No Man of God

No Man of God – a riveting and complex portrait of a stone-cold killer

29th August 2021

Frightfest presents No Man of God; book festival tickets here

No Man of God is released on digital platforms on 13th September and on Special Edition Blu-ray on 25th October

There has been no shortage of films and documentaries exploring the vicious and deadly charm of Ted Bundy over recent years – Netflix brought us his haunting tapes while Zac Efron explored his fatal charm in Extremely Wicked, Shockingly Evil and Vile. Therefore, one could ask whether we are now media tired of this notorious killer’s story, and it’s one of the reasons I approach any new Bundy-inspired film with a sense of trepidation. Thankfully, Amber Sealey’s No Man of God offers us something different from the many movies and documentaries before it. Here, Sealey’s mission is clear: delve into the psychology of Bundy’s manipulative persona during the final years of his life on death row through his relationship with FBI psychological profiler Bill Hagmaier (Elijah Wood).

Luke Kirby’s performance as Bundy is one of the most realistic and complex I have seen on screen, but at its heart, this is Hagmaier’s story, which makes No Man of God stand out from the crowd. Hagmaier’s new role as one of the very first criminal psychology profilers is fascinating in its own right as Wood explores his need to gain Bundy’s confession through a series of nail-biting interviews and discussions. During these interviews, Sealey focuses on the relationship between the criminal and the psychologist through measured, intelligent and manipulative conversations highlighting Bundy and Hagmaier’s equally sharp intellects. These discussions carry an intense power as both men spar with each other to earn trust. Kirby’s Bundy toys with Wood’s Hagmaier like a cat with a mouse until he realises the mouse is playing its own game.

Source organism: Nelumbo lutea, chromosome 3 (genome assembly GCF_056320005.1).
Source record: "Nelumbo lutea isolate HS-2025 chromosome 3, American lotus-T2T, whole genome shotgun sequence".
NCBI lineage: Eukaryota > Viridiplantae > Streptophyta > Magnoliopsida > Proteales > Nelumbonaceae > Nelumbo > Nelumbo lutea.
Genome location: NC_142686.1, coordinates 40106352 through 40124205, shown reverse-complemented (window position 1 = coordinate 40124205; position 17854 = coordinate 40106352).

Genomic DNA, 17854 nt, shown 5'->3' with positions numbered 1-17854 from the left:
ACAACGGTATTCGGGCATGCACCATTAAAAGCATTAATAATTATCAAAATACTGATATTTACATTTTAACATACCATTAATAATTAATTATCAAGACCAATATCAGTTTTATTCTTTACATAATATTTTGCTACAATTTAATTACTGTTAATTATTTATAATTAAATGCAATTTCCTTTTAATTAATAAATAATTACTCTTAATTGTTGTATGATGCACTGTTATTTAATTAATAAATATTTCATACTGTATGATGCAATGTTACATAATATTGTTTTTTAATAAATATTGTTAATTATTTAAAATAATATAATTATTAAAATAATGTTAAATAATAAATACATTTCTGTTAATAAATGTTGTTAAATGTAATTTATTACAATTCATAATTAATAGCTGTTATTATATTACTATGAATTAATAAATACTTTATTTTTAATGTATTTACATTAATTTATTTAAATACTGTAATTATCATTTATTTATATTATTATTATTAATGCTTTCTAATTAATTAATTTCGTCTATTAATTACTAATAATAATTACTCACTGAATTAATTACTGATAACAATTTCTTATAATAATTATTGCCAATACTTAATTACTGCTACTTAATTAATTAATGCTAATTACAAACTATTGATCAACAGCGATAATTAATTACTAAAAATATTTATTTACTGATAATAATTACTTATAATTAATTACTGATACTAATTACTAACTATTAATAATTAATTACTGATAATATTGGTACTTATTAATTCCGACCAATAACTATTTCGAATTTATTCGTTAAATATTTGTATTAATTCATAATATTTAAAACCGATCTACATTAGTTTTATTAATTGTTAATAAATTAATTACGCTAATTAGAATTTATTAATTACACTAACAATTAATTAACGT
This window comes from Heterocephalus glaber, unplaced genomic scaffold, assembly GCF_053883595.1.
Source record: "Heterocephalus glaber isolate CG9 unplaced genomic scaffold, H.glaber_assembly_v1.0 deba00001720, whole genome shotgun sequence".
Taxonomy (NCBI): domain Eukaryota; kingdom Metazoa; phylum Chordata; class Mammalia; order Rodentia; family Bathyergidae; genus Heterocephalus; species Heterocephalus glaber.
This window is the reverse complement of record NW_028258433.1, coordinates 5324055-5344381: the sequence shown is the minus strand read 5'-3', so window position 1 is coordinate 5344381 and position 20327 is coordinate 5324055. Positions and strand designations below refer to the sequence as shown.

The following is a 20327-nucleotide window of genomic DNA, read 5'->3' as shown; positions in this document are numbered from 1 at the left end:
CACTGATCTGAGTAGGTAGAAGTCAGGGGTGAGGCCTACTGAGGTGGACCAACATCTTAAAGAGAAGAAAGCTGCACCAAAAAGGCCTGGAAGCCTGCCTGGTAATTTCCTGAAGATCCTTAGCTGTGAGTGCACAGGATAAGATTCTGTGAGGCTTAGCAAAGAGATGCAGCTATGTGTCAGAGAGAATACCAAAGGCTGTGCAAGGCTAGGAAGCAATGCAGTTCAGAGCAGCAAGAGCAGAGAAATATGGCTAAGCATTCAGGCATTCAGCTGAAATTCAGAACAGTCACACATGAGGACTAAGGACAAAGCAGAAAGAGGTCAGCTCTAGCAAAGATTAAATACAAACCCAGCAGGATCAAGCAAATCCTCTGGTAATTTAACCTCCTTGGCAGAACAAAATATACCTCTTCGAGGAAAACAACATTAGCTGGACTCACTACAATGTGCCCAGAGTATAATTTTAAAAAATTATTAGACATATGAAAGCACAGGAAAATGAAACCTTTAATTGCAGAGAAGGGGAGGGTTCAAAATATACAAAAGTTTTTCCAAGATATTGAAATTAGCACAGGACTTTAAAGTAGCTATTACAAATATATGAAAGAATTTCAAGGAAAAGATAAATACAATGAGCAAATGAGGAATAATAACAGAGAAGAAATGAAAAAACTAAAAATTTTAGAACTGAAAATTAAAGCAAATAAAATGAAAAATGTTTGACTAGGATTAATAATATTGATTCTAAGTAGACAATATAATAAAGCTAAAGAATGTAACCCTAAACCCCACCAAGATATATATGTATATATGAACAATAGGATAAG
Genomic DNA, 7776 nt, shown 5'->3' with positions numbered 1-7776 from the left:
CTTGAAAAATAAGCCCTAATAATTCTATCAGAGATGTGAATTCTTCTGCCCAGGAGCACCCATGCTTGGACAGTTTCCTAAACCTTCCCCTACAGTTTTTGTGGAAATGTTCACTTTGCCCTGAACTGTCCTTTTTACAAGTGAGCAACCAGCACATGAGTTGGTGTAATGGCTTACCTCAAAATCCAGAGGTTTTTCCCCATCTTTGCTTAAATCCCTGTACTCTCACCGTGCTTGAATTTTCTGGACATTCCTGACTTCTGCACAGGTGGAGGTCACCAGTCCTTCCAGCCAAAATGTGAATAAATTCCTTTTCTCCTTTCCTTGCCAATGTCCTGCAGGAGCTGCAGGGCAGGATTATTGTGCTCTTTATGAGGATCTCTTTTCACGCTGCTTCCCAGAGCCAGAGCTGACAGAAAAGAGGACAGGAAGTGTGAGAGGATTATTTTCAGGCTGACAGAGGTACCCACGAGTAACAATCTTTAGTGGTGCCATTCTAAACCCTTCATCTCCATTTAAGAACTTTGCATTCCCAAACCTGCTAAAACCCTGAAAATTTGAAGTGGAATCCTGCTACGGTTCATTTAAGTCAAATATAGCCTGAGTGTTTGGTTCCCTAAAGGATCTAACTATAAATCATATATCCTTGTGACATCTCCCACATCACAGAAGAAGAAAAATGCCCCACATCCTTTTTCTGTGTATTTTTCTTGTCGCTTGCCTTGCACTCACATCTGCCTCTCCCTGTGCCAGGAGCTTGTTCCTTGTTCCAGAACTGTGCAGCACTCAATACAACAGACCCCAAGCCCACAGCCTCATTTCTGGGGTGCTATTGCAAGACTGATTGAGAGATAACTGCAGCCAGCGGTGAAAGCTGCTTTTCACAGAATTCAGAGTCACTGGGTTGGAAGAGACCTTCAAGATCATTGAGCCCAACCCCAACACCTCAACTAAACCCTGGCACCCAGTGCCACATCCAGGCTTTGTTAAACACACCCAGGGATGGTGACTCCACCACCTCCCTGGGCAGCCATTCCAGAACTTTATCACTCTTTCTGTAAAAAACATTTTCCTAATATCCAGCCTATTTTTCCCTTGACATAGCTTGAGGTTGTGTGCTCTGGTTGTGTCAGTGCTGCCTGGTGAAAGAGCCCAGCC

Sealey’s choice of natural breaks in the drama is also inspired as she alternates between archival 70s and 80s footage and dark and eerie montages reflecting Hagmaier’s inner thoughts. However, despite the sheer power of No Man of God’s performances and artistry, the limited runtime remains a flaw; for example, Hagmaier’s faith is under-explored, while Bundy’s confession and subsequent interviews with local state police feel rushed. However, despite this, No Man of God remains a riveting, complex and beautifully performed exploration of psychological investigation. No Man of God highlights that the men and women who commit horrendous acts of violence are not demonic, with glowing red eyes, or mad; they are manipulative, intelligent, often pleasant and always cunning. This may be uncomfortable for some, but thankfully, people like Bill delve into the minds of killers, so we don’t have to.

Rating: 4 out of 5.



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